Workspace management defined Condeco is the booking system to manage not just your meeting rooms and desks – but all available resources. Our intelligent solutions allow you to operate more efficiently and make maximum use of your workspace. The interactive signage and advanced reporting provide real time utilisation data on which to base future business decisions. Room booking Desk booking Visitor management Interactive room and desk signage

Intelligent management reports Hospitality management Event management

Outlook and Lotus Notes integration Car park booking Resource scheduling

Find out more: call +44 (0)20 7001 2055 or go to

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23/9/10 18:04:21

IFMA’s World Workplace 2010 Conference & Expo Oct. 27-29, 2010

Georgia World Congress Center | Atlanta, Ga., USA

PREPARE forthe FUTURE OF THE WORKPLACE get ready to manage innovation, meet high expectations and implement sustainable change profitably.

Past attendees say their post-World Workplace performance is markedly superior, and their teams get ready for constructive change upon their return. World Workplace attendees report:  a measurable boost in operational efficiencies;  the introduction of better products and practices in their work places; and  a noticeable improvement in the management of projects and teams.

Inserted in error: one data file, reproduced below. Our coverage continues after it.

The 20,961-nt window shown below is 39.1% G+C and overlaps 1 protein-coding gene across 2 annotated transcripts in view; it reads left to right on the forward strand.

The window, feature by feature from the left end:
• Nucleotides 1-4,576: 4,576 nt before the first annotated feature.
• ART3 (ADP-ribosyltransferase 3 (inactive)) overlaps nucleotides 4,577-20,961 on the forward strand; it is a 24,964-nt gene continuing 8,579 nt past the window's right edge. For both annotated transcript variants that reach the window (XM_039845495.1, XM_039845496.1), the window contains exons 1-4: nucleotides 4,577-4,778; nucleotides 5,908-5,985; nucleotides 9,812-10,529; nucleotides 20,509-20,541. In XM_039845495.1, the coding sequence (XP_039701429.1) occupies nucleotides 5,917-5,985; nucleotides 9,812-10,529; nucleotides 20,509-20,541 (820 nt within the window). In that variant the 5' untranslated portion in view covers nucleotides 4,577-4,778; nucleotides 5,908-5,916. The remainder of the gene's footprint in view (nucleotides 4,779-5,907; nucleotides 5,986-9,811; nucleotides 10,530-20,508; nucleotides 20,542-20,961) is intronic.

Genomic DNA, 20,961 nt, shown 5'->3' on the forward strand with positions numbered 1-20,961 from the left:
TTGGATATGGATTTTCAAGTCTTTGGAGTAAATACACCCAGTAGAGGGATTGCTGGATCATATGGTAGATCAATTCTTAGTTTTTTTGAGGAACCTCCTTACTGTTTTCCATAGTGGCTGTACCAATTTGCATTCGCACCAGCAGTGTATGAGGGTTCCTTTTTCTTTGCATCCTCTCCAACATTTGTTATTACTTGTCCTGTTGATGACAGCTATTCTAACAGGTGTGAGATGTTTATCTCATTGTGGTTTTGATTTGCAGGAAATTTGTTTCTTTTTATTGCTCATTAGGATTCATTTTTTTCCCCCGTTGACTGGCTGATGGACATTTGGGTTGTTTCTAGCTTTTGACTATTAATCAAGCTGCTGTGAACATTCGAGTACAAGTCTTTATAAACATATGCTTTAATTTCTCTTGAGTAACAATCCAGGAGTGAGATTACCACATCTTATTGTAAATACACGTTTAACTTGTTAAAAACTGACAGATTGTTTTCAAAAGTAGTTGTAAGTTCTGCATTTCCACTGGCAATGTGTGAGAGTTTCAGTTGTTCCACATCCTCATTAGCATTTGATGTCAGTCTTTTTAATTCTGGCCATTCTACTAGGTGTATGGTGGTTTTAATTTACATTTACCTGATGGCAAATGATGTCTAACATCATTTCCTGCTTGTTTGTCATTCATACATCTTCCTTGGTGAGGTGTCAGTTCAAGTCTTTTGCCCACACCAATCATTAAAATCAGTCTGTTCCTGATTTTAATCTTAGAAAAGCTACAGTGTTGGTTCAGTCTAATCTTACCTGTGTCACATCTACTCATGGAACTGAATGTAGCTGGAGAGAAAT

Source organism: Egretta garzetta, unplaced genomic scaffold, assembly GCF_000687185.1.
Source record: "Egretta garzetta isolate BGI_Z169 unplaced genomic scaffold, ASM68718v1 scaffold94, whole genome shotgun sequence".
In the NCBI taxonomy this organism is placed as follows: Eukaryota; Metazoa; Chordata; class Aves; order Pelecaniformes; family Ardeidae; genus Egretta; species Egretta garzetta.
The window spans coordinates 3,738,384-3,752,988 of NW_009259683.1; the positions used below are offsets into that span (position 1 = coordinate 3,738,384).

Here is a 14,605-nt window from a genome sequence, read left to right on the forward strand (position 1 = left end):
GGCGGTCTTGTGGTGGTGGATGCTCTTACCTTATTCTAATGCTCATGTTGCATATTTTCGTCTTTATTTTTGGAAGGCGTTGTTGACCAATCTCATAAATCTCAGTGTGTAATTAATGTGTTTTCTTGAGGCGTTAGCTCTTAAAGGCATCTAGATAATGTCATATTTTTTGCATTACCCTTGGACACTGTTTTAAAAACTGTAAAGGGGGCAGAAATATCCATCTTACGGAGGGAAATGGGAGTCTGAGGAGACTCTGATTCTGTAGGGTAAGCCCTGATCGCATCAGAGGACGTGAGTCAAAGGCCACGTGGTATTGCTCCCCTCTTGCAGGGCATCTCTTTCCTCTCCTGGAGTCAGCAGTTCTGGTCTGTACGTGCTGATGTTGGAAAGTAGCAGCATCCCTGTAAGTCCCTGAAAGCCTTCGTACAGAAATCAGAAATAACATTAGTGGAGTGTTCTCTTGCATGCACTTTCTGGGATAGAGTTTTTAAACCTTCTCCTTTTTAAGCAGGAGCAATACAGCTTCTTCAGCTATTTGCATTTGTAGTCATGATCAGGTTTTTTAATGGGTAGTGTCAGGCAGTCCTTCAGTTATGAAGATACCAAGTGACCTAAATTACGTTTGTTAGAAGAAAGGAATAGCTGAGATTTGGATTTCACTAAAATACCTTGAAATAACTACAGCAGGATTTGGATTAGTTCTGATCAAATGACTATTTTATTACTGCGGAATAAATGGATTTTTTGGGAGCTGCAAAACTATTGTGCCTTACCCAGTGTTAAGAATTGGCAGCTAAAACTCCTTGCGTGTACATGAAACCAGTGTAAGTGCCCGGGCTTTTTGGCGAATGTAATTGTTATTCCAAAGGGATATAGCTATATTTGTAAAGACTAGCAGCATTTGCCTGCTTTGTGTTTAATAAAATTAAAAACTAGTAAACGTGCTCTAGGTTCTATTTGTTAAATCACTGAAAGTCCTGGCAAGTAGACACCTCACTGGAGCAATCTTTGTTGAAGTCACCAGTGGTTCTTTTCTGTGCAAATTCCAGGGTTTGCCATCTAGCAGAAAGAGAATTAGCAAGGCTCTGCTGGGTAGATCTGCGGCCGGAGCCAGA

Real-world education: Take away useful, field-tested information from world-class topic experts. Build skills to endure the test of time, not just get you through the latest trend. Powerful networking: Exchange information with others who have dealt with similar workplace problems. Share notes, experiences and lessons learned. Brainstorm solutions.

N I V E R S A RY 30 A N TH

SINCE 1980

Celebrating three decades as the resource and representative for the facility management profession.

First-class exposition: Discover clever, cost-effective solutions from the most reputable and innovative providers in the industry. Introduce better products and practices in your workplace.


Begin your experience at FMW. 1

20/9/10 15:31:00